Apple claims that the App store fee helps keep the app store safe. It only takes a few seconds to find countless harmful apps in the app store , and it has been shown in recent weeks that the app review process in place is not effective at all . Apple also claims that they add value by putting our apps in the app store and providing that value justifies their fees. I pay a developer fee every year of $100, which is honestly overpaying for what value I receive from the app store. They do not help me develop my app. They don’t promote my app unless, by some miracle, I get on the top charts. They don’t offer helpful feedback other than making us comply with their guidelines. The app store is oversaturated as there are a couple of million apps in there now. If it was 2012 and the app store still had a low number of apps on it, maybe they would be able to justify that the app store provides value. That just is not the case anymore. A service fee should provide a service that can be reflected in its value.
The other point that Apple makes is that they are giving access to their user base of over a billion IOS devices. This is true. Due to the smartphone being the greatest product in human history, and Apple being the pioneers in that field, they have a monopoly on the most important product for any human being to possess.
There is simply no choice for any app developer but to put their apps on the app store.
Charging developers 30% is a complete abuse of power.
Apple attempts to show their empathetic side by saying that they charge developers who make less than $1 million dollars a year only 15%.
Companies making less than $1 million shouldn’t have to pay any fee as the value provided back is not justified in 15% of revenue. A company making 500k a year from IOS payments would have to pay 75k to Apple. That is ridiculous.
The cost has to be reflected on somebody.
The worst part of the app store tax for a product like ours is that the cost has to be reflected on somebody. Either we, our creators or our users have to make up for the 30% tax. Apple only profits from it. We either give up 30% of our revenue, take more from our creators, or charge our users more than we want to. And then we pay it to Apple. How is that fair at all when no value was provided in return?
One way Apple differentiates itself from Google is that Apple does not allow you to download apps onto the iPhone without using the app store. (There are ways to do it, but realistically it is not practical for most users). On Android, you are able to download apps from the browser.
Apple argues that by downloading apps from somewhere other than the app store, they would be compromising the security of their device and their users. This argument makes no sense for two reasons:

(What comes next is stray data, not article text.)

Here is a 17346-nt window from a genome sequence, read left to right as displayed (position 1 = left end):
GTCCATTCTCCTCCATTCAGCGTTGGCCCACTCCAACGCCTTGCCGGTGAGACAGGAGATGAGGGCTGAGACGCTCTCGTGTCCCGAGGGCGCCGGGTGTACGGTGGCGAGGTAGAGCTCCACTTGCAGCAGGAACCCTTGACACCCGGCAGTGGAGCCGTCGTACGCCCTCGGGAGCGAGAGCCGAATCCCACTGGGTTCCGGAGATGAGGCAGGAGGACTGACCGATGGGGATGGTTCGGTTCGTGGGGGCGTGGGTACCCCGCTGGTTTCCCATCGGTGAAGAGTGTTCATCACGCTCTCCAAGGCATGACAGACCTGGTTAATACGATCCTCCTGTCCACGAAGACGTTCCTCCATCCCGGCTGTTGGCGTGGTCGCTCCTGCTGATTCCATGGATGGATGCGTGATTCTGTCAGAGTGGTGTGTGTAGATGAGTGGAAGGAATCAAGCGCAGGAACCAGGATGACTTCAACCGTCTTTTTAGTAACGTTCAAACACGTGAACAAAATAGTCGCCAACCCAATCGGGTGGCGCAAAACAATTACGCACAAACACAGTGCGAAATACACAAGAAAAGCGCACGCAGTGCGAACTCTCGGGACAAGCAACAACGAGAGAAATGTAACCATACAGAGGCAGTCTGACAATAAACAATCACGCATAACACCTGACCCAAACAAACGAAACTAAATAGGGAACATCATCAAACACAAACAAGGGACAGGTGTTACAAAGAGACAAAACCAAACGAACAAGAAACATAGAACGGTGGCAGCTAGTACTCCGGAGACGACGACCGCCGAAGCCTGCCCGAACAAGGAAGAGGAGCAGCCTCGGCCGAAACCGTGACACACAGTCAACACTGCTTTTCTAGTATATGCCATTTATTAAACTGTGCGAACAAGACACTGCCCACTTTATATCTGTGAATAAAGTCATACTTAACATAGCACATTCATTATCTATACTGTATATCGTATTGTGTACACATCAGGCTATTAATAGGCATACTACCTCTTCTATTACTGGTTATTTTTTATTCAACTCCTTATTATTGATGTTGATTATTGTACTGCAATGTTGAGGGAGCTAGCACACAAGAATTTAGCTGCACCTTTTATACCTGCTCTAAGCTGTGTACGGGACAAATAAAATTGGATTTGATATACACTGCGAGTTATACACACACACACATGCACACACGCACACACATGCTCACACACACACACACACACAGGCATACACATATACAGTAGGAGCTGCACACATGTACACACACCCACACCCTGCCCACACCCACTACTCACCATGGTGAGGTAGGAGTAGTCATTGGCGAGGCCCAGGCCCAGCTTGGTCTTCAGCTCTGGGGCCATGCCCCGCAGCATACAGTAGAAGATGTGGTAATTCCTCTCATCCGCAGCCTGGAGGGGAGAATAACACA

- The app store has many unsafe apps. Scams, gambling, fake VPNs, you name it.
- On Macs, you are able to download programs from places that aren’t the Mac App Store. Does this mean Apple is saying their Macs have compromised security and Mac users are in danger? Of course not. They know that is not true. Macs would be unusable if they only let you download from the Mac App Store. The only difference is they don’t have a monopoly on computers, just phones.
Illusion of choice
A classic tactic of monopolies throughout history is offering the illusion of choice. Apple and Google in this case are no different. I am always being told that if I don’t like these practices, I don’t have to use the app stores. The reality is the world is mobile-first now, and if I want to make any consumer-facing software, I 100% have to use these app stores. Without making apps for IOS and Android, I will miss out on a large majority of users. There are no other options. Apple also uses the Illusion of choice to compete and effectively crush competitors. Marques Brownlee does a good job of explaining that here.
Startups and small developers have been complaining about these predatory practices for years. Actions are being taken now that big players in the industry are speaking up because they are directly affected. Even now, startups and small developers are being ignored for larger agendas. This all needs to change. There is confusion in the general population about why this 30% tax is even an issue, as every company speaking on it is worth billions anyway. Fortunately, small businesses will benefit from this battle if it ends in our favor.